The Leaders Soul

Reliability.  Credibility.  Substance.  Heart.  These are things I hope for from my leader.  These are the metrics by which I will evaluate my leader.  I will be searching for clues on how they measure up in these areas.  And then when it happens…..I’ll have my answer.

There are these moments in life where everything changes and priorities, at least for a short time, all get rearranged.  The passing of a close friend or family member, a very sick child, a graduation, a wedding…big life events.

Many times these events are unpredictable.  They are almost always uncontrollable.  They are rarely flexible.  A person is left to react suddenly to a big change.  There is a heightened level of stress and anxiety as the human mind is overloaded with new information and a fundamental break from the routine that life normally presents.  These things happen to  everyone.

They are inevitable.  

Throw a Wrench, Turn a Wrench

And then your door swings open and there stands your team member in their moment of crisis and confusion.  You’re not sure what is wrong and you are on a deadline.

What you do next is going to have serious ramifications on your ability to lead going forward.  Their personal priorities just changed.  Your professional priorities have not.  There is no time to think through it.  The moment has arrived.

Your reaction in that moment is instinctive and a window into your soul as a leader.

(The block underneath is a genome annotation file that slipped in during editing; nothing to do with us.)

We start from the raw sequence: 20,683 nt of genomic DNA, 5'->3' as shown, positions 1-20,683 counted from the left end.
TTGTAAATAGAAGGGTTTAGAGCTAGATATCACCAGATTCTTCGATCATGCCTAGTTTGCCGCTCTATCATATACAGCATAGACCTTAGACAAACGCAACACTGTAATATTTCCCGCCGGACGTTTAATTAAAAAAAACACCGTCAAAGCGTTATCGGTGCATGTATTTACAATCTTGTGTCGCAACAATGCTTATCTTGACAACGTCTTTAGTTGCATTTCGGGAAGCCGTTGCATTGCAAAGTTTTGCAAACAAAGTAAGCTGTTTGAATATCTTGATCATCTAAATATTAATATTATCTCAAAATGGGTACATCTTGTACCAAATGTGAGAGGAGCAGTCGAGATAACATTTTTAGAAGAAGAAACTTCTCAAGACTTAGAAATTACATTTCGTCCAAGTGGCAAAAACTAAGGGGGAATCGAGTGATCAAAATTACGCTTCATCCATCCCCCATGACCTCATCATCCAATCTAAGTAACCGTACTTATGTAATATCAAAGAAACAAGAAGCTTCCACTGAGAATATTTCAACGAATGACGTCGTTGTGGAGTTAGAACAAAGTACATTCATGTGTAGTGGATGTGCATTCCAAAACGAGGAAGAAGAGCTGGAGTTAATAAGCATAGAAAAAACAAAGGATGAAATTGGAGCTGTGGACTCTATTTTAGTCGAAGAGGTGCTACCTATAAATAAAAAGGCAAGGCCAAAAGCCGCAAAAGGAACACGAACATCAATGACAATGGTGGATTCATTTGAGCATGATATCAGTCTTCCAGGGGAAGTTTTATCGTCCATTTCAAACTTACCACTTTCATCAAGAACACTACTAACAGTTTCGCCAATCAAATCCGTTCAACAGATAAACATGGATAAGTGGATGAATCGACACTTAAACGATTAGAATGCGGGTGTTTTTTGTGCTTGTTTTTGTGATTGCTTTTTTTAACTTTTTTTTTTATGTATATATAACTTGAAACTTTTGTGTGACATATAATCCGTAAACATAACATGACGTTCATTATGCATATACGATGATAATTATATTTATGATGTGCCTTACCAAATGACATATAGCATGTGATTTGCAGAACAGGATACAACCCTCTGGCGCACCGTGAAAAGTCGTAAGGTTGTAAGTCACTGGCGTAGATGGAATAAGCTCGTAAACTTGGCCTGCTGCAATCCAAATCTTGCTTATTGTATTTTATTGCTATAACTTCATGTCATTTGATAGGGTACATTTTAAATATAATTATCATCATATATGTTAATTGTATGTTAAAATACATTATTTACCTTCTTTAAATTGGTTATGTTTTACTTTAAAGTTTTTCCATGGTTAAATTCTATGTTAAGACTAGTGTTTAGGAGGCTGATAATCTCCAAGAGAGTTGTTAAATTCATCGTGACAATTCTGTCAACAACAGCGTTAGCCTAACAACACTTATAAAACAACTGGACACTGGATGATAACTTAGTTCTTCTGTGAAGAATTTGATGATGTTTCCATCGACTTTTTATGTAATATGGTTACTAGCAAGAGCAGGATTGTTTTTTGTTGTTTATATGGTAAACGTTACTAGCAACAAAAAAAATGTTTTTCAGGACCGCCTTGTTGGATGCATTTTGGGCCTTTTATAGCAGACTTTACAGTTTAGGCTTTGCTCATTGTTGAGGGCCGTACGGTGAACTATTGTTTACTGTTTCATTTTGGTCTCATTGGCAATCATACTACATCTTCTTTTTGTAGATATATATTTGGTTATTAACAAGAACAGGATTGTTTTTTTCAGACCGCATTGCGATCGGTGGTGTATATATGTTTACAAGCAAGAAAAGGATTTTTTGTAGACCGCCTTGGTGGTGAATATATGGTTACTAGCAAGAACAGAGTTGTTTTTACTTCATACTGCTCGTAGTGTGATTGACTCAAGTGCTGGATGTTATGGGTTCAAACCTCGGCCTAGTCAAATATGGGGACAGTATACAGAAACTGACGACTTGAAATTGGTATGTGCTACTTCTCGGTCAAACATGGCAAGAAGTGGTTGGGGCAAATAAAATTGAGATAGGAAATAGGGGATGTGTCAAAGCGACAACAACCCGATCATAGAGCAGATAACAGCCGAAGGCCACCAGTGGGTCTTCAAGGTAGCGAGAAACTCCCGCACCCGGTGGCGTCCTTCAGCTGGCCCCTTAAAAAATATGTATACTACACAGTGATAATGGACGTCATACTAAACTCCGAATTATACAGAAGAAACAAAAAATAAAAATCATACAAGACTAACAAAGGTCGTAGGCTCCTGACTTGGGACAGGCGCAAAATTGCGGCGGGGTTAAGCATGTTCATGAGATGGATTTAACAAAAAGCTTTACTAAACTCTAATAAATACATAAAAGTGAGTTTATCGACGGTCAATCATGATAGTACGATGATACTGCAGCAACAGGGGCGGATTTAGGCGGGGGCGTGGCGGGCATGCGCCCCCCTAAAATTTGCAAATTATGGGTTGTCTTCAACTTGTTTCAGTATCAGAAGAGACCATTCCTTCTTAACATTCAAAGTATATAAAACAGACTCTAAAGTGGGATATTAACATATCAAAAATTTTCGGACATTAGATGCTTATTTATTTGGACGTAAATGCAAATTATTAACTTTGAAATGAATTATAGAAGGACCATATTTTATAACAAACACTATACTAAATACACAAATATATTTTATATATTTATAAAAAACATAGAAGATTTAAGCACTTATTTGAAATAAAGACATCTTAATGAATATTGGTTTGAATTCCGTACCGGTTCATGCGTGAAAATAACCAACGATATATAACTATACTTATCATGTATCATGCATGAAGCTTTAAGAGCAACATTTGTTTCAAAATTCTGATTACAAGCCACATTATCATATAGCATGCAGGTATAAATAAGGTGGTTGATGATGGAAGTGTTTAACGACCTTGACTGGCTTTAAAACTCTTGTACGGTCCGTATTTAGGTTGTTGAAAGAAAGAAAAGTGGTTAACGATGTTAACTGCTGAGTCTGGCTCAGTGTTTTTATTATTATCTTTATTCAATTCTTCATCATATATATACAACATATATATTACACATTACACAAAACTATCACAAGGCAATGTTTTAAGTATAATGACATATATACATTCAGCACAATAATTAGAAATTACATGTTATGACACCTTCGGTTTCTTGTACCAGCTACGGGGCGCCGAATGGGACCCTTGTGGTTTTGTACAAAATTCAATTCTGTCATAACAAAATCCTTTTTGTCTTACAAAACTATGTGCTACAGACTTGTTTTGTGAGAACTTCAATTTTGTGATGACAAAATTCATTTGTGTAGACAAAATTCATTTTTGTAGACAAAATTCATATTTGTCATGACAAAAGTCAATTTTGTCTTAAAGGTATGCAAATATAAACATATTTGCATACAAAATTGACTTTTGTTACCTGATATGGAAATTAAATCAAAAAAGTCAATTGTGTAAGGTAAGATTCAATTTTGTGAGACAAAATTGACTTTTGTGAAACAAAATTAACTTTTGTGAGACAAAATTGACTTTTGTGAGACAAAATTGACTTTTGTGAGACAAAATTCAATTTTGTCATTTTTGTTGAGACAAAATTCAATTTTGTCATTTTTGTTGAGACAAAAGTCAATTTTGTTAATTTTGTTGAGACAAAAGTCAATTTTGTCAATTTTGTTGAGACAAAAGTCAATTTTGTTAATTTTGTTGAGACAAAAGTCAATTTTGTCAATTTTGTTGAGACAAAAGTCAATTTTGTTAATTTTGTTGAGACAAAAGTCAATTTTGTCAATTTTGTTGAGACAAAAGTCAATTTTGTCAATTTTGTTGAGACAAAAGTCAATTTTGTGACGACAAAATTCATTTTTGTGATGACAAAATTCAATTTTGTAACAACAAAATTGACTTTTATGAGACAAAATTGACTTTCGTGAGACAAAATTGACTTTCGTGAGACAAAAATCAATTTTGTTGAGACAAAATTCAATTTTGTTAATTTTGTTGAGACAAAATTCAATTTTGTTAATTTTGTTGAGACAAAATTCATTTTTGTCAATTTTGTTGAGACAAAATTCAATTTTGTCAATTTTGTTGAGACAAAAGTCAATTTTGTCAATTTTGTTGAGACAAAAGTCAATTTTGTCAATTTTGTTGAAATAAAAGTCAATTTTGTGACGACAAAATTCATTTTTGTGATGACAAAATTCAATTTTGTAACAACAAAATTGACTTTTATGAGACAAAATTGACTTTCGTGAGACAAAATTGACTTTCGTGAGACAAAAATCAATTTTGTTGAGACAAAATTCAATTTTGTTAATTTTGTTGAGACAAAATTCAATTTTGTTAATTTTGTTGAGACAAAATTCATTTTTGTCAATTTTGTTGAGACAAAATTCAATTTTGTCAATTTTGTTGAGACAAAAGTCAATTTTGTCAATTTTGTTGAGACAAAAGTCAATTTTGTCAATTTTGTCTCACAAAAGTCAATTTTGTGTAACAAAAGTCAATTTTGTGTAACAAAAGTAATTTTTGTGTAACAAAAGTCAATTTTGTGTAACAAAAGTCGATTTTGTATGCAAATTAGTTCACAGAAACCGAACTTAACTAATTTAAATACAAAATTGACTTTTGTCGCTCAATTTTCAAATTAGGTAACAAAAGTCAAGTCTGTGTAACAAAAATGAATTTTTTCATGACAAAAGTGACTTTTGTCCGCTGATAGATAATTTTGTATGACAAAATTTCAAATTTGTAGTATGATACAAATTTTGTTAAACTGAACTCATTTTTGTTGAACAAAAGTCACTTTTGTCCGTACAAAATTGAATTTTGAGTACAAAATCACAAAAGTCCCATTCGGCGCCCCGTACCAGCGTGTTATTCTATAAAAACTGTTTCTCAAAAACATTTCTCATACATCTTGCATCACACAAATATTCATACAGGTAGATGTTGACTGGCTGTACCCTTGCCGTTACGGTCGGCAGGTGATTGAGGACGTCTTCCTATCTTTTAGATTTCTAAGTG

And guess what?  You may think you are alone in that room with your team member in crisis…

…but you aren’t.

They are all watching, waiting, evaluating your next move.  The rest of the team has a vested interest in your response in this moment.  They want to know and in the moments that follow…

…they will have their answer.


3 Replies to “The Leaders Soul”

  1. This hits quite close. Your ability to relate and be absolute genuine is amazing.
    It is hard, when you’ve gone through a tragedy to balance perspective. You care more about people and their situations, but you also unwillingly compare those situations to your own; which at times diminishes value of other’s feelings.

    I can say though, it’s much easier to step into someone else’s shoes sometimes than your own.

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